There is also a way to filter your cousin matches by surname or birth location.  Over the months, out of curiosity, I started searching for surnames belonging to the 1st husband’s side of the family in this particular family saga – the family of Amos Bright Yeager (1808-1889).  Surnames such as Bright, Baum, Yeager, even Hunter – a translation from the original German “Jaeger”.  All names used by Amos’ relatives within a few generations.  Would you know…I started getting hits?  I started noticing that several of my cousin matches (at least 10 for each surname) shared similar family members with Amos Bright Yeager?  Reminder: my 3rd great-grandfather was born when his mother was still married to Amos Yeager.  They were still living together.  She had already tried to pass of his older sister as her husband’s daughter, a story that was later recanted.  While my relative was a toddler, Amos filed for divorce.  Makes a person start to wonder.

Looking at my tree, the only way I could have these sorts of matches with the first husband’s family were if he and his wife were somehow cousins.  I have worked out Sarah (Musser) (Yeager) Luden’s family tree for several generations, and this seems to be impossibility.  There is no other way that these several matches can connect to my tree in any other family line.

I have Yeager matches, my mother has Yeager matches.  We have Baum matches (Amos’ grandmother’s maiden name).  We have Bright matches (his mother’s maiden name).  This is getting interesting.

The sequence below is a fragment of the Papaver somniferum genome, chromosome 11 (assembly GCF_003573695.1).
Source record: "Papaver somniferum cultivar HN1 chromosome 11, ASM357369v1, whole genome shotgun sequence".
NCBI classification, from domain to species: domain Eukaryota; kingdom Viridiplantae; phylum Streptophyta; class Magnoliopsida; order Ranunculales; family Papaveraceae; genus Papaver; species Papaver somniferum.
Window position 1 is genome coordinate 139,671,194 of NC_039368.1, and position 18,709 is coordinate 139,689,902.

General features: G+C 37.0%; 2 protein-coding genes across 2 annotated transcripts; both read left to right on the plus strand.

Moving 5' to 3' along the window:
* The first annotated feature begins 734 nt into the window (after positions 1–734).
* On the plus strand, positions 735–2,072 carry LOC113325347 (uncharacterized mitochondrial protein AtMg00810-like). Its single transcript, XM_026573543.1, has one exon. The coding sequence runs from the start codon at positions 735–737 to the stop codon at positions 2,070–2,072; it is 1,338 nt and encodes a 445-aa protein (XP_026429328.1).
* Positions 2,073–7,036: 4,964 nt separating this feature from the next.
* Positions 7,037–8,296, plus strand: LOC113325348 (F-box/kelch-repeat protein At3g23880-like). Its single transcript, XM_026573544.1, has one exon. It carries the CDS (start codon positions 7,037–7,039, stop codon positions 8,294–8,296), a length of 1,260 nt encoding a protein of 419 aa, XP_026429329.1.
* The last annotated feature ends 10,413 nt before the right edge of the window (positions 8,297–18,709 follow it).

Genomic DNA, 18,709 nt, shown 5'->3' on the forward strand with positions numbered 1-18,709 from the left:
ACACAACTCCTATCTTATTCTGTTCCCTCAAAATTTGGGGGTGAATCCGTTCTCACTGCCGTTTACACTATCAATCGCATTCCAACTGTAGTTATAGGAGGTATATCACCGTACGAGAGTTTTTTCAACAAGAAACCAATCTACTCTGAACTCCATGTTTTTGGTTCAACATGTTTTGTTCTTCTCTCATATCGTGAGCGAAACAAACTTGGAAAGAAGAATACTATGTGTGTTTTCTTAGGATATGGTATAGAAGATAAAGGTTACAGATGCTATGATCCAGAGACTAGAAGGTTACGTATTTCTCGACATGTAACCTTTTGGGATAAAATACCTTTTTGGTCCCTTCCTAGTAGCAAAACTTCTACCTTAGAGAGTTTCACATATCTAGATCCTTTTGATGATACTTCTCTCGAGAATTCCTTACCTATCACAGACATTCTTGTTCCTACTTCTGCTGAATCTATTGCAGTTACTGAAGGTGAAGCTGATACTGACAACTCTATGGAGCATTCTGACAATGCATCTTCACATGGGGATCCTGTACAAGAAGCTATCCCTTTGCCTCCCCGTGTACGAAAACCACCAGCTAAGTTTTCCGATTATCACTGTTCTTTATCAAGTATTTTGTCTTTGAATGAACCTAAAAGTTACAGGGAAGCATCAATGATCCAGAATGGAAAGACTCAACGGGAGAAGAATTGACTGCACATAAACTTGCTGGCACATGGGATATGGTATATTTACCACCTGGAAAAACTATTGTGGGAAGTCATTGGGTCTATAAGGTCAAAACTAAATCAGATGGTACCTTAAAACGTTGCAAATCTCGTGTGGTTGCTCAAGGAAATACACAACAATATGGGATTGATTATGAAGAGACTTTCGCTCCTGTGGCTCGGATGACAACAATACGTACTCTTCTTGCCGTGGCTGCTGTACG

When I search both of our DNA matches by surname for “Luden” or a variety of spellings of the name, I find a sum total of…ZERO.  Nada.  Cleves, Prussia?  Nothing.  It would help if I knew more about Jacob Luden’s extended family – in his meager defense.  But that’s being generous, really.

In my actual family tree, I have the parents of my 3rd great-grandfather, Edward M. Luden, listed as Sarah Musser and Jacob Luden.  All paper documentation points to this arrangement.  Biographies written about him – as well as his candy-coated brother William H. Luden – say as much.  BUT – the DNA is starting to chip away at this story, if I’m to believe it.  What to believe?  Will this elephant ever stop bothering me??
On Monday, I did something drastic.  I changed my privacy settings on my online family tree in to “private” to prevent people from copying my work.  I moved Jacob Luden over, and I put Amos Yeager in his place as the father of my  3rd GG.  

Y’all.  Guess what happened.

When I logged into my DNA matches yesterday, the database had figured out that I have at least TWO new DNA matches with an identifiable common ancestor.  FOUR in my mother’s data.  The database estimates that we share DNA in common with several people who are direct descendants of Amos B. Yeager’s grandparents and one great-grandparent.  Actual matching relatives in our trees.  What the what?!?

So.  What to do.  Looking back to my seriously mysterious 4th great-grandmother and her web of personal relationships, I have to wonder a few things about my 3rd great-grandfather’s paternity.
…she either:

A)     Knew that her child, my 3rd GG, was her husband’s son, but since she was also engaged in a relationship with another man, she didn’t want to upset both and kept the secret to herself.
B)      Was confused about her child’s paternity and decided to say he belonged to her boyfriend